"God bless you for this, my friends!"—exclaimed Allen with emotion, "Depend on't there's a Providence in this new born faith and resolution. Those children are yet to be found; and ah!" he continued, exultingly pointing to an ox-team, containing several large baskets of provisions, which, driven by a boy, was was seen turning into the yard. "Ah, here is already an omen of our success, in these supplies so timely forwarded by our thoughtful wives and daughters. Come, men, gather round it. Let each furnish himself with a good ration, and we will be off again to the woods; for we must bear in mind that an hour lost now may be death to the objects of our search."

The clouds of doubt and despondency having been thus dispelled, and a complete revulsion of feeling effected by the tact and rough eloquence of Allen, men forgot their fatigues, and everything now proceeded with spirit and animation. The fresh arrivals of provisions was hastily distributed; and all other preparations being as speedily made, the lengthened column, headed by the now exulting leader, was seen deploying along the borders of the woods. Here they halted; and a brief consultation was held among the most prominent of the company, which resulted in the determination to push eastwardly, directly on to the mountains beyond the limits of their previous explorations. A party of four men, however, consisting of active and experienced woodsmen, were detached to the left to proceed up Roaring Branch, and follow it up to its sources in the ponds in the gorges of the mountains, the upper part of the stream having been hitherto left unexplored in the search, on accouut of the supposed impossibility of the children having been able to penetrate so far through the rocky steeps, and tangled passages which there environed its banks.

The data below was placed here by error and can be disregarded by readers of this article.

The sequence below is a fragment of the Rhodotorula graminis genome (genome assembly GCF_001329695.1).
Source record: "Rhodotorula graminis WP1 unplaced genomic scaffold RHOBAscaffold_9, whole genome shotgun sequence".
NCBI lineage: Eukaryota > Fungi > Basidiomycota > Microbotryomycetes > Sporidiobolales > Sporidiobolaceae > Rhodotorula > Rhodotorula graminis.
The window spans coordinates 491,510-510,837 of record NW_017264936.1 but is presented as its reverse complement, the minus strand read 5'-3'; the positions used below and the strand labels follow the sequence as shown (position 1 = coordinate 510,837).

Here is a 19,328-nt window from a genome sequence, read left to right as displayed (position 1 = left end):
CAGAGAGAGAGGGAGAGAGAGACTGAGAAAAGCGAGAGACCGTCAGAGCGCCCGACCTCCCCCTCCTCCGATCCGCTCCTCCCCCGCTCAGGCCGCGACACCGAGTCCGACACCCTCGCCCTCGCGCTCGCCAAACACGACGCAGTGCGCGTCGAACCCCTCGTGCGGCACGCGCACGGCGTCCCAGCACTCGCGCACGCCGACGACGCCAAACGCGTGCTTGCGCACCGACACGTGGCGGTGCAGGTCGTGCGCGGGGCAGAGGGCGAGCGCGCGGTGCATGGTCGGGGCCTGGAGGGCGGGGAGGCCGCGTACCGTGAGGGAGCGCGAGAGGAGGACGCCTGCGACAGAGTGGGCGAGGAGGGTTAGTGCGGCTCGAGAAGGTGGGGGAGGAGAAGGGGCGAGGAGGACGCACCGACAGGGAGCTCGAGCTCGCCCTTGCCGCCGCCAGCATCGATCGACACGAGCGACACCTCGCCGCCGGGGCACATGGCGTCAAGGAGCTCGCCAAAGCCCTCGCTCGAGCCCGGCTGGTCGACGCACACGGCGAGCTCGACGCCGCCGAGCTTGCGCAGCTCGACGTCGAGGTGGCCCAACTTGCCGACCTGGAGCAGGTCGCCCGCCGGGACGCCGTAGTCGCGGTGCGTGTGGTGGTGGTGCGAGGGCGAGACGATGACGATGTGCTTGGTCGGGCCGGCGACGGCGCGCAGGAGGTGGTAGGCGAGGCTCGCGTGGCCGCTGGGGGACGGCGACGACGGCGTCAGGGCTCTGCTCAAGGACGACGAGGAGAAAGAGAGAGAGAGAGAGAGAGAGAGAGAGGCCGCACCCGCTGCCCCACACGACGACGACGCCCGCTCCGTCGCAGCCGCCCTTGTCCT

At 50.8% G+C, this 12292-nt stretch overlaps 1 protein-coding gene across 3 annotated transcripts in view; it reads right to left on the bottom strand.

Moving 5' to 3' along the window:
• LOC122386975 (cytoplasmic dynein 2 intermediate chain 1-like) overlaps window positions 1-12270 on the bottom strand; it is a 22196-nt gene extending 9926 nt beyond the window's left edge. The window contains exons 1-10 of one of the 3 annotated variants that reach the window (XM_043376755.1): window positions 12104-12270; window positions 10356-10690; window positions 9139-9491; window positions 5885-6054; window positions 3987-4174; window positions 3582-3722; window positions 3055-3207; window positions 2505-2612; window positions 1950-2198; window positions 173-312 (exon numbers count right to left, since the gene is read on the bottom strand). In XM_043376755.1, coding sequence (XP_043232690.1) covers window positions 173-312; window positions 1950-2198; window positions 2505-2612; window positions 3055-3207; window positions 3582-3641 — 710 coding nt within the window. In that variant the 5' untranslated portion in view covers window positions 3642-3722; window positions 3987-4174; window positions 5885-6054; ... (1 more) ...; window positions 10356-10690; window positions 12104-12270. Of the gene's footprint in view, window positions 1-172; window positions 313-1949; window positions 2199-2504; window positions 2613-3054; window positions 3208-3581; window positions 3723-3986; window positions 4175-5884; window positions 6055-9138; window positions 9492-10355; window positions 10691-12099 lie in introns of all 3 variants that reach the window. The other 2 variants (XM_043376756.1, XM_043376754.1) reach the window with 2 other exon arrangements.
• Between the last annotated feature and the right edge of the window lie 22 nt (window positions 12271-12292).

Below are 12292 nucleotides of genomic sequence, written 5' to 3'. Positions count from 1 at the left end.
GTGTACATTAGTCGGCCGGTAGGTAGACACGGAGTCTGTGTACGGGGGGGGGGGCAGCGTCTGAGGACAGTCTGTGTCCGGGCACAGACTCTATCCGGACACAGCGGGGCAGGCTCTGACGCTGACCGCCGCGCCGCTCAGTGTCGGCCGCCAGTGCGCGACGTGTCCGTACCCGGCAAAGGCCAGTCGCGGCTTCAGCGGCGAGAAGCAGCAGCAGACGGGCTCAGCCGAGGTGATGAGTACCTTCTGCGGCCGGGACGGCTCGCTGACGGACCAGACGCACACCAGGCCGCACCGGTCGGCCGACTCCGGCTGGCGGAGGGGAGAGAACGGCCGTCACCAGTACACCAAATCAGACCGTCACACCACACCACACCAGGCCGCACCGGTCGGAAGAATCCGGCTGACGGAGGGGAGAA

This being done the company moved rapidly forward to the foot of the mountains, beyond which the search had not, in this direction, been extended. Here contracting their line so as to bring each man in view of his fellow, they began slowly to ascend the toilsome steeps, carefully searching every covert, and peering under every log, or tree-top, in their way, which might possibly conceal the lost ones.